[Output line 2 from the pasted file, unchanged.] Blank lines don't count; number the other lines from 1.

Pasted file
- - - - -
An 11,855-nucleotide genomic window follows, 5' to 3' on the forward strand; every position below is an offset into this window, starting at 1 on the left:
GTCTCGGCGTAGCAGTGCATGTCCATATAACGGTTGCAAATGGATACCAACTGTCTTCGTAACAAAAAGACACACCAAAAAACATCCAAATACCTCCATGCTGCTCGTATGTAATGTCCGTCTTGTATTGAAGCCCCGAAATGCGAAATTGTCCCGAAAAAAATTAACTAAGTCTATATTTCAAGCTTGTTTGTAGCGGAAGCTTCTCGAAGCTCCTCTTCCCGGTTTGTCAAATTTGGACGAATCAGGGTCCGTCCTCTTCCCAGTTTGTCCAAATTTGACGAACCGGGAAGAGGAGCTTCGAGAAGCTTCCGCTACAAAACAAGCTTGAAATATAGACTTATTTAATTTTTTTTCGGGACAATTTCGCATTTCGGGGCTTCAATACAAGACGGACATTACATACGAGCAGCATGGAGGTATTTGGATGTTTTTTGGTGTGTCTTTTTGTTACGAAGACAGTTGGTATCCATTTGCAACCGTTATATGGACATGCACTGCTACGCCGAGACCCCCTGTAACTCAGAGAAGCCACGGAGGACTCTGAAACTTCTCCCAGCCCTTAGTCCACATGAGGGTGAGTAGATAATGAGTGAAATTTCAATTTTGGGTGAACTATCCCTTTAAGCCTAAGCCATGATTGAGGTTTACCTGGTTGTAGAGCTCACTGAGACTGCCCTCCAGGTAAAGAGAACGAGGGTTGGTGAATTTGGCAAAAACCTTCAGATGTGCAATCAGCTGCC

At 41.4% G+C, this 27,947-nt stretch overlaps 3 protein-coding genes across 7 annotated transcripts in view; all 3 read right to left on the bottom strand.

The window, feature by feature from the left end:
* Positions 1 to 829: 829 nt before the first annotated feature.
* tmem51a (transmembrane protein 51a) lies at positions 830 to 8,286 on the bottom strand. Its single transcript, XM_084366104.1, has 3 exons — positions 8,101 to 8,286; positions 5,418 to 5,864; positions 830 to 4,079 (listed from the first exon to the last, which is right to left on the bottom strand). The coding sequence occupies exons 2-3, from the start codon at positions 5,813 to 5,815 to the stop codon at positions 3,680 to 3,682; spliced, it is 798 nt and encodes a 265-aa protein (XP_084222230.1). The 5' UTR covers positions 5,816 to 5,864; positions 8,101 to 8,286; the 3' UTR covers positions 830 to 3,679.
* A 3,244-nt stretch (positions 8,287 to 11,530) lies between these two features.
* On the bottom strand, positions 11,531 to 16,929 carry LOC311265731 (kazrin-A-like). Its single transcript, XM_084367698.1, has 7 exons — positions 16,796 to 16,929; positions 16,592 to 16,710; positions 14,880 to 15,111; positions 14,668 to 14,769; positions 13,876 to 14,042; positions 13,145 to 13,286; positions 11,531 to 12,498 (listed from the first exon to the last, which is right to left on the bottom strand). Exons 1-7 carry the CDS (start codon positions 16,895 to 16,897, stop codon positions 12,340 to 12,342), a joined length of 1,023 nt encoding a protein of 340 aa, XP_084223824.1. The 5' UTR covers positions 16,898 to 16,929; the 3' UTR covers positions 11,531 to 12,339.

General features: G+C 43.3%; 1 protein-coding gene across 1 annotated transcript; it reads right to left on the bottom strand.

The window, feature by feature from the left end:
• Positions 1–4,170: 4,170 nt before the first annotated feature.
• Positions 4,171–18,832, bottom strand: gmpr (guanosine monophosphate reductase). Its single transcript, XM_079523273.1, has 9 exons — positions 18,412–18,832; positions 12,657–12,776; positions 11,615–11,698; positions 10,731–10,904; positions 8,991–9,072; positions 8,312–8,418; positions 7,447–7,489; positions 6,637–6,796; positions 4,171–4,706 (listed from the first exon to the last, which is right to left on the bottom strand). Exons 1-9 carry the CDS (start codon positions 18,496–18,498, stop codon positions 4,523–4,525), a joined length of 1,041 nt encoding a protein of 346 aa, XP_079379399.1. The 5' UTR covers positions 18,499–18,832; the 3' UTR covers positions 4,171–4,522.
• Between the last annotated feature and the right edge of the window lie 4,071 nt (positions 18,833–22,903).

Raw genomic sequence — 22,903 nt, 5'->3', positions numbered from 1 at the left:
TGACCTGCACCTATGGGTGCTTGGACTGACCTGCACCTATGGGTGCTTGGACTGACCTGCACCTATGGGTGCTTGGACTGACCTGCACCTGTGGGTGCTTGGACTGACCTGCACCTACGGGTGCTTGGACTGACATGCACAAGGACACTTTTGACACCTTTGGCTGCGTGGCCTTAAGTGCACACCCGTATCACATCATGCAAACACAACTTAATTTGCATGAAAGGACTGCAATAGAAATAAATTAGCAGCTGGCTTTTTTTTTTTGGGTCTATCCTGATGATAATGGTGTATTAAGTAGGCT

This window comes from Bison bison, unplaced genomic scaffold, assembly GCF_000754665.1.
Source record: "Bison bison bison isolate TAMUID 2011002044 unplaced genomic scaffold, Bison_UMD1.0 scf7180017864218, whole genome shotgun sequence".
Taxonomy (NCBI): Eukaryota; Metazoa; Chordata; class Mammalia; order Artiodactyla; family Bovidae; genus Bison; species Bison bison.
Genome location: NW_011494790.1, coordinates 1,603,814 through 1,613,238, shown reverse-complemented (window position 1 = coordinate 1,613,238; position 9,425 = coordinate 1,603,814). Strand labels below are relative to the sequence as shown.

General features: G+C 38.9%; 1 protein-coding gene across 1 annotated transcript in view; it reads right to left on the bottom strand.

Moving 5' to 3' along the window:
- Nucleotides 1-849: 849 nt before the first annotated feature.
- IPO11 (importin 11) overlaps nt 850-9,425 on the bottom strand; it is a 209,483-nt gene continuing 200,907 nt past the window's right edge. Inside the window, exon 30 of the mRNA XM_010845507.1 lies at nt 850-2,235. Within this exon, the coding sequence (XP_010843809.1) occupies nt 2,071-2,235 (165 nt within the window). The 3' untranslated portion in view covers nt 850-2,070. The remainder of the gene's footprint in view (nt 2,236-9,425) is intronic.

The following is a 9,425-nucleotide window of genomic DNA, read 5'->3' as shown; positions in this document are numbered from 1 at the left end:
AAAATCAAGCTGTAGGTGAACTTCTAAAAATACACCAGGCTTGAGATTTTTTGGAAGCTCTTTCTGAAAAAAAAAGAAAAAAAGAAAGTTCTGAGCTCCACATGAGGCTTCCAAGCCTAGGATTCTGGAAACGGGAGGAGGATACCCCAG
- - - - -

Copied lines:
GTCTCGGCGTAGCAGTGCATGTCCATATAACGGTTGCAAATGGATACCAACTGTCTTCGTAACAAAAAGACACACCAAAAAACATCCAAATACCTCCATGCTGCTCGTATGTAATGTCCGTCTTGTATTGAAGCCCCGAAATGCGAAATTGTCCCGAAAAAAATTAACTAAGTCTATATTTCAAGCTTGTTTGTAGCGGAAGCTTCTCGAAGCTCCTCTTCCCGGTTTGTCAAATTTGGACGAATCAGGGTCCGTCCTCTTCCCAGTTTGTCCAAATTTGACGAACCGGGAAGAGGAGCTTCGAGAAGCTTCCGCTACAAAACAAGCTTGAAATATAGACTTATTTAATTTTTTTTCGGGACAATTTCGCATTTCGGGGCTTCAATACAAGACGGACATTACATACGAGCAGCATGGAGGTATTTGGATGTTTTTTGGTGTGTCTTTTTGTTACGAAGACAGTTGGTATCCATTTGCAACCGTTATATGGACATGCACTGCTACGCCGAGACCCCCTGTAACTCAGAGAAGCCACGGAGGACTCTGAAACTTCTCCCAGCCCTTAGTCCACATGAGGGTGAGTAGATAATGAGTGAAATTTCAATTTTGGGTGAACTATCCCTTTAAGCCTAAGCCATGATTGAGGTTTACCTGGTTGTAGAGCTCACTGAGACTGCCCTCCAGGTAAAGAGAACGAGGGTTGGTGAATTTGGCAAAAACCTTCAGATGTGCAATCAGCTGCC